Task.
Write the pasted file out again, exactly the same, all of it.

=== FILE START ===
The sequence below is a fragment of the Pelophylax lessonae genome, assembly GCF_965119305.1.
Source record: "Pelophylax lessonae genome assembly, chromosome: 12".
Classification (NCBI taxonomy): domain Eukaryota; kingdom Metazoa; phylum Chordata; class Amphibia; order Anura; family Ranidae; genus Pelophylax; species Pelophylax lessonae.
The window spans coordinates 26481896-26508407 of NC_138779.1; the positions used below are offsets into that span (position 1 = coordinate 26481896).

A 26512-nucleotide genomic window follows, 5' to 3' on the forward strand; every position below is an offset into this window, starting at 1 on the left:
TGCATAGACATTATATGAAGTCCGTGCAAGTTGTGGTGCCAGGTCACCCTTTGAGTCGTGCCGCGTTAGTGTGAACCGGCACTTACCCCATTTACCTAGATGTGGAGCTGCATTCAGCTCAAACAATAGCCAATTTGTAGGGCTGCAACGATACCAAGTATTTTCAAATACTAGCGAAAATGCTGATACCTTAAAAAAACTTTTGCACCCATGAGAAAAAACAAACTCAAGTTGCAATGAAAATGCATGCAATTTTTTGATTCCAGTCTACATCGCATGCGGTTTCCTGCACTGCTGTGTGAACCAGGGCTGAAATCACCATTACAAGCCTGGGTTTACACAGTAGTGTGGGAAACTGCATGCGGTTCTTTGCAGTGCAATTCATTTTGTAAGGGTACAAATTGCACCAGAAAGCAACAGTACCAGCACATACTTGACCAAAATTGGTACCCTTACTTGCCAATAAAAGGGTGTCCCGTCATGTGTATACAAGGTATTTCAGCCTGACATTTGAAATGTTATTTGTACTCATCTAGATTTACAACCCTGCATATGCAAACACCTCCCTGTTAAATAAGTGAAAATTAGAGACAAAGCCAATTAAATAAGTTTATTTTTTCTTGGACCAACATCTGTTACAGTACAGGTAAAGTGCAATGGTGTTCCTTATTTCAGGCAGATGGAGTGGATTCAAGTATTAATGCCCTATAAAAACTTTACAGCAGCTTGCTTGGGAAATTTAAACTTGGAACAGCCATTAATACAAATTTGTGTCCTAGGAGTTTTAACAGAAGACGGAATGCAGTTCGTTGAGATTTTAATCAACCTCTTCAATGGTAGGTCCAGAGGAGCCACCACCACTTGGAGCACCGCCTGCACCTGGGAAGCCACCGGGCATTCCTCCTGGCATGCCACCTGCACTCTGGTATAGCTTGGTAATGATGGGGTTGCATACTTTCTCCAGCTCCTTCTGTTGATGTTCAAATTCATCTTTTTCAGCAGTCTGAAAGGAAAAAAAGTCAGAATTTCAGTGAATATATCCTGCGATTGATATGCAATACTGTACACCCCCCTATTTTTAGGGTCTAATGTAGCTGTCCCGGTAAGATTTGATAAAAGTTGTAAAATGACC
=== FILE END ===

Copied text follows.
The sequence below is a fragment of the Pelophylax lessonae genome, assembly GCF_965119305.1.
Source record: "Pelophylax lessonae genome assembly, chromosome: 12".
Classification (NCBI taxonomy): domain Eukaryota; kingdom Metazoa; phylum Chordata; class Amphibia; order Anura; family Ranidae; genus Pelophylax; species Pelophylax lessonae.
The window spans coordinates 26481896-26508407 of NC_138779.1; the positions used below are offsets into that span (position 1 = coordinate 26481896).

A 26512-nucleotide genomic window follows, 5' to 3' on the forward strand; every position below is an offset into this window, starting at 1 on the left:
TGCATAGACATTATATGAAGTCCGTGCAAGTTGTGGTGCCAGGTCACCCTTTGAGTCGTGCCGCGTTAGTGTGAACCGGCACTTACCCCATTTACCTAGATGTGGAGCTGCATTCAGCTCAAACAATAGCCAATTTGTAGGGCTGCAACGATACCAAGTATTTTCAAATACTAGCGAAAATGCTGATACCTTAAAAAAACTTTTGCACCCATGAGAAAAAACAAACTCAAGTTGCAATGAAAATGCATGCAATTTTTTGATTCCAGTCTACATCGCATGCGGTTTCCTGCACTGCTGTGTGAACCAGGGCTGAAATCACCATTACAAGCCTGGGTTTACACAGTAGTGTGGGAAACTGCATGCGGTTCTTTGCAGTGCAATTCATTTTGTAAGGGTACAAATTGCACCAGAAAGCAACAGTACCAGCACATACTTGACCAAAATTGGTACCCTTACTTGCCAATAAAAGGGTGTCCCGTCATGTGTATACAAGGTATTTCAGCCTGACATTTGAAATGTTATTTGTACTCATCTAGATTTACAACCCTGCATATGCAAACACCTCCCTGTTAAATAAGTGAAAATTAGAGACAAAGCCAATTAAATAAGTTTATTTTTTCTTGGACCAACATCTGTTACAGTACAGGTAAAGTGCAATGGTGTTCCTTATTTCAGGCAGATGGAGTGGATTCAAGTATTAATGCCCTATAAAAACTTTACAGCAGCTTGCTTGGGAAATTTAAACTTGGAACAGCCATTAATACAAATTTGTGTCCTAGGAGTTTTAACAGAAGACGGAATGCAGTTCGTTGAGATTTTAATCAACCTCTTCAATGGTAGGTCCAGAGGAGCCACCACCACTTGGAGCACCGCCTGCACCTGGGAAGCCACCGGGCATTCCTCCTGGCATGCCACCTGCACTCTGGTATAGCTTGGTAATGATGGGGTTGCATACTTTCTCCAGCTCCTTCTGTTGATGTTCAAATTCATCTTTTTCAGCAGTCTGAAAGGAAAAAAAGTCAGAATTTCAGTGAATATATCCTGCGATTGATATGCAATACTGTACACCCCCCTATTTTTAGGGTCTAATGTAGCTGTCCCGGTAAGATTTGATAAAAGTTGTAAAATGACC